The Boston Globe’s Dan Ephron wrote that Sharon opted “to partner with two rigidly right-wing parties — the National Union and the National Religious Party — along with the centrist and doggedly secular Shinui, which campaigned on a promise to dislodge ultra-Orthodox Jews from power.”
Thus for Ephron, Shinui’s entirely domestic agenda is more worthy of elaboration than the National Union’s determination to address one of the world’s longest-standing conflicts by the commission of massive crimes against humanity. The extraordinary headline for this article was “Sharon ousts rival from post; analysts view change in Israel’s leadership as aid to peace effort.” (Boston Globe, 27 February 2003) Not only did the Globe ignore the ethnic cleansers key platform, but it managed to portray their inclusion in Israel’s cabinet as promoting peace!
Newspapers play down ethnic cleansers’ goals
Some US newspapers did explicitly mention the National Union’s stand in favor of expelling the Palestinians, but none we could find devoted more than a sentence to the matter.
The Atlanta Journal-Constitution, for instance, reported on 28 February that, “Two parties in Sharon’s four-party coalition, the National Religious Party and National Union, oppose Palestinian independence,” and added, “some National Union leaders have advocated exiling the 3 million Palestinians to Egypt and annexing the West Bank and Gaza Strip to Israel.” (“Israel shifts emphasis from peace to economy,” Atlanta Journal-Constitution, 28 February 2003)
The Los Angeles Times reported that, “the National Union, advocates moving Palestinians en masse from the West Bank and Gaza Strip to neighboring Arab countries, and the other, the National Religious Party, is a champion of expanding Jewish settlements rather than moving to disband them, which many Israelis believe will be a necessary part of any peace settlement with the Palestinians.” (“In Israel, old problems confront new coalition,” Los Angeles Times, 28 February 2003)
At least two newspapers considered the formation of a government with ethnic cleansers to be worthy of editorial comment. The Baltimore Sun noted in its editorial that the National Union “advocates the expulsion of Palestinians from the West Bank and Gaza and the annexation of the land by Israel.” It added tamely that, “that’s not a formula for fruitful dialogue.” (“Sharpening the talons,” Baltimore Sun, 27 February 2003) By comparison, however, the Baltimore Sun’s analysis of the new Israeli government was far more incisive than most American newspapers.
Similarly, a San Francisco Chronicle editorial observed that “some” National Union members “want to expel Palestinians from the West Bank and Gaza Strip.” Therefore, in the newspaper’s analysis, the party’s inclusion in the government “would make the path to peace even more rocky.” (“Sharon’s hard-line team,” San Francisco Chronicle, 26 February 2003)
CNN reported minimally and confusingly on 23 February that the “dovish” Labor party “dropped out of a coalition that included the ultra-Orthodox Shas party and the National Unity or Yisrael Beitenu Party [sic], a nationalist party that favors removal of Palestinians.” On 24 February CNN’s Jerrold Kessel omitted any mention of the National Union’s platform, but commented in perhaps the greatest understatement that, “Sharon’s coalition may affect peace moves.”
This ultra-light touch contrasts with how CNN covered the furor over the inclusion of the Freedom Party in Austria’s government in 2000. Then, there were many reports on that topic, and on 5 February 2000, Austria’s ambassador to the United States, Peter Moser, was aggressively quizzed by CNN anchor Gene Randall. Randall put it to the ambassador that the Freedom Party’s critics see it as “a far-right extremist group, whose rise to power could encourage a wave of neo-Nazi activities in Austria.” When the ambassador objected to the label “neo-Nazi,” Randall fired back, “Well how would you characterize the Freedom Party, Mr. Ambassador?” When Moser appealed that Austria should be given a chance to prove its democratic credentials, Randall asked, “How long a chance? How long, in your view, will it take before this government proves what it’s saying exists and that it is in adherence to democratic principles?”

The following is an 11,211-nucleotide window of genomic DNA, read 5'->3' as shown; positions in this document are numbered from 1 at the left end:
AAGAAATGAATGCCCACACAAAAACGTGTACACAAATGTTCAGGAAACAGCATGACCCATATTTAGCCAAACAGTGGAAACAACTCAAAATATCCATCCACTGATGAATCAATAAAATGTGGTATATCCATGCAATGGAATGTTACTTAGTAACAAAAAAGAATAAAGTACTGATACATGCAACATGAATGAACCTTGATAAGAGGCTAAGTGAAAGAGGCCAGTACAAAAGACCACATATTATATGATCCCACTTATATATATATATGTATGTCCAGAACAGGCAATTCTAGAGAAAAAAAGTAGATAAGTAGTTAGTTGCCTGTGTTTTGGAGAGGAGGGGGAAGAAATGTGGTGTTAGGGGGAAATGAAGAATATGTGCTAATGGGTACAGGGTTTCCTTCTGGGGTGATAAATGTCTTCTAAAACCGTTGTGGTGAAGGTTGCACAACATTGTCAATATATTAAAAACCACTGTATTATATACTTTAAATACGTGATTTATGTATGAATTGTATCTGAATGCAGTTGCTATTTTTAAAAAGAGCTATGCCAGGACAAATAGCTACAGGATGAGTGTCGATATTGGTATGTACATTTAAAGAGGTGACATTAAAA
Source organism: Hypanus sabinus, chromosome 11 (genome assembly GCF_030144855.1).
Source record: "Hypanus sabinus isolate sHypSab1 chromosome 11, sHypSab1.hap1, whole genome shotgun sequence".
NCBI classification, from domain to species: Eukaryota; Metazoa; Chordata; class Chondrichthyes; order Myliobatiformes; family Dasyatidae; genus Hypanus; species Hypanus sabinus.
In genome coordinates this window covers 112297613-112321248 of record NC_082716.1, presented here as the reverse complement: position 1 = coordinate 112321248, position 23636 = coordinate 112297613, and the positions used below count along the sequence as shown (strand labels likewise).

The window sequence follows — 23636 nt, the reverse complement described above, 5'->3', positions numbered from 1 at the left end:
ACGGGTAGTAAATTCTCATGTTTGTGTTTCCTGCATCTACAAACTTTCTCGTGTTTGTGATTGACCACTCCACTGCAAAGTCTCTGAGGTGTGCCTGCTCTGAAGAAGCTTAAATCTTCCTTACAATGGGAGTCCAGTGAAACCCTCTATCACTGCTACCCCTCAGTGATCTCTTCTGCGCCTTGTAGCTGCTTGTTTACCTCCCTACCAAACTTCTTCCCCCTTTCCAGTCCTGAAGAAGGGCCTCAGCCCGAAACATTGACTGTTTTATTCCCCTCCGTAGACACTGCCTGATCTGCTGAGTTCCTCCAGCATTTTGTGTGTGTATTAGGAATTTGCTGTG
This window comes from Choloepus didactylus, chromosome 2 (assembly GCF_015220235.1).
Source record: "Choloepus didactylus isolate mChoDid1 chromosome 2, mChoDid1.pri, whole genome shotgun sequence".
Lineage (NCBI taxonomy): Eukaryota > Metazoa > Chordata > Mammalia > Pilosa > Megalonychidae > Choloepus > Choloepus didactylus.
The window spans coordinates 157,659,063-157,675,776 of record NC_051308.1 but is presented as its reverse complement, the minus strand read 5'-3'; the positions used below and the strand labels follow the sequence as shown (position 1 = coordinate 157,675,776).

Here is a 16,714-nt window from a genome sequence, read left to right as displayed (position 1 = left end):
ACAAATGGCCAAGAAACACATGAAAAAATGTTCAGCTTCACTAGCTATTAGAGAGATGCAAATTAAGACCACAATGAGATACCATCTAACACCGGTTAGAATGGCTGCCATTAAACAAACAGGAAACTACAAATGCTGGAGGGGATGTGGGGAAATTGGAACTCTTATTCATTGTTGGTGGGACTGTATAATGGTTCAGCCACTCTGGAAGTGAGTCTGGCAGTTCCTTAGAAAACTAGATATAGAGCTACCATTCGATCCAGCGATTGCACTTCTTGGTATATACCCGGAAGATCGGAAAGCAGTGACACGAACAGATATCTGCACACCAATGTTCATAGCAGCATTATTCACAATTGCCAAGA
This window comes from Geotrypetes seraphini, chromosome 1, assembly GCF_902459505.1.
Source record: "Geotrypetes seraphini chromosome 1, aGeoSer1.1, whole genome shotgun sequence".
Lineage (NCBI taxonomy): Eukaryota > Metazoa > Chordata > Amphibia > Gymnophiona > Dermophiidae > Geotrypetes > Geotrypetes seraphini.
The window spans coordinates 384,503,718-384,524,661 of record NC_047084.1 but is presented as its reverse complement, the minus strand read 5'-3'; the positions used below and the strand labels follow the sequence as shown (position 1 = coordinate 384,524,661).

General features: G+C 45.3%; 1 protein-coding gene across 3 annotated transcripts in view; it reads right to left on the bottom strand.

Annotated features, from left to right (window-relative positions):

So far no Israeli official, as far as we can determine, has been questioned on American television and asked to defend the inclusion of parties which ran for election on a platform that includes the sorts of policies for which Slobodan Milosevic is currently on trial in the Hague.
Similarly, while the National Union’s literally genocidal (according to international legal standards) policy passes without comment, US newspapers and electronic media frequently assert that certain Palestinians groups that clearly have neither the means to do so, nor share a seat in official Palestinian institutions, “aim to destroy Israel.” In addition to failing to report the true face of the National Union, no report we found included any substantial Palestinian reaction to what the inclusion of such parties in Israel’s government might mean, the fears it raises or the possible consequences for Palestinians.
Those media who did not entirely ignore the National Union’s policies, portray support for “transfer” as a phenomenon of the “extreme” or “ultranationalist” right. But such a representation masks much wider support for the policy. In the Winter 2002 issue of Middle East Report, Robert Blecher reported that according to,
“a March 2002 poll administered by Tel Aviv University, 46 percent of Israeli Jews supported the transfer of Palestinians from the West Bank and 31 percent advocated the same treatment for Palestinian citizens of Israel; 60 percent said they supported “encouraging” Palestinian Israelis to leave Israel; and a full 80 percent objected to the inclusion of Palestinian Israelis in decisions of national importance. Many believe that these numbers underestimate public support for transfer since many Israeli Jews are embarrassed to admit support for an unethical policy.”Blecher quotes Knesset member and former Israeli government minister Yuli Edelstein stating, “The results of the poll unfortunately reflect the reality I encounter almost every day…I hear it everywhere, and not just at funerals.” (“Living on the Edge: The Threat of “Transfer” in Israel and Palestine,” Middle East Report 225, Winter 2002)
While Israelis can hear of this growing phenomenon everywhere, including in their media, the US media have being doing their best to ensure that Americans remain ignorant of the kinds of policies espoused by members of Israel’s new government, at a time when they are being asked to hand over billions more in extra US taxpayer aid to that country.